Find Wisconsin landfills and dumps. Landfills provide information on dump stations, transfer stations, waste management, trash disposal, hazardous waste, and sanitation.
A Landfill is a solid waste disposal facility that buries waste beneath layers of soil or other cover materials. Landfills are regulated by both the U.S. Environmental Protection Agency and by state environmental departments. States are also responsible for permitting Landfills. Permitting rules determine a Landfill's design, operations, and allowable waste streams.
Municipal Solid Waste Landfills (MSW Landfills) receive common household refuse and non-hazardous commercial waste. The types of waste commonly associated with curbside collection programs are disposed of in MSW Landfills. MSW Landfills may be privately or publicly owned, but both are highly regulated in order to minimize groundwater contamination, the accumulation of landfill gases, and other negative environmental impacts. A Bio-Reactor Landfill is a specific type of MSW Landfill that is designed to rapidly degrade the organic content in the waste stream.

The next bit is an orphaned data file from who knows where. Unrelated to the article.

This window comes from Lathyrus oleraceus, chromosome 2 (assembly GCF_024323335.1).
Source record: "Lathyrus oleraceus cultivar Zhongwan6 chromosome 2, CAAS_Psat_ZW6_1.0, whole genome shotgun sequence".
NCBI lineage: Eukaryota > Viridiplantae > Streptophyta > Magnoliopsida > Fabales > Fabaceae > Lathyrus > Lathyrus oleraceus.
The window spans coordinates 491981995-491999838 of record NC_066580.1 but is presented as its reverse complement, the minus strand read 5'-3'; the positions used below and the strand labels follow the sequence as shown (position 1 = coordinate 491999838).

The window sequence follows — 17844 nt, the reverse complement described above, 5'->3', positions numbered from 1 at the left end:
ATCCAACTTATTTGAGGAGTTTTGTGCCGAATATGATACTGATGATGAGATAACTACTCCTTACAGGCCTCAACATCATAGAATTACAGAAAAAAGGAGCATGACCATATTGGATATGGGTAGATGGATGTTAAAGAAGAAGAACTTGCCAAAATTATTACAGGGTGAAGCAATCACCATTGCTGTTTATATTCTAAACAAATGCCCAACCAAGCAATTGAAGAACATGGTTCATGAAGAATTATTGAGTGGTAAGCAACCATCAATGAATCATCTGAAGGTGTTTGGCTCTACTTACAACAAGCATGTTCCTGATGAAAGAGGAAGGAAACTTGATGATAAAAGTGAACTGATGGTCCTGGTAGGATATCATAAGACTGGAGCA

Modern MSW landfills may have liners installed to minimize infiltration of landfill leachate into the ground and groundwater, while older landfills may be required to install leachate collection systems to pump and treat leachate collected from the landfill. Gas collection systems may also be installed to collect methane and other gases that accumulate in the Landfill. These gases are usually burned off with a flare system, and in some cases this process may be used to generate electricity.
Construction and Demolition (C&D) and Bulky Waste Landfills accept a more limited range of waste materials than MSW Landfills. These Landfills accept debris that results from construction projects and related materials that are considered cleaner than MSW.
Ash Landfills accept the ash that results from the incineration of solid waste. In many communities, Municipal Solid Waste is incinerated at a waste-to-energy plant. The solid waste is used as fuel for generating electricity and the ash residue is buried in an Ash Landfill. Ash Landfills may accept other forms of special waste that are not permitted in other types of Landfills.
Hazardous Waste Landfills are designed and permitted to accept non-liquid hazardous wastes such as PCB-contaminated materials. Numerous design requirements are engineered into Hazardous Waste Landfills, including double leachate collection systems, wind dispersal controls, and leak detection systems.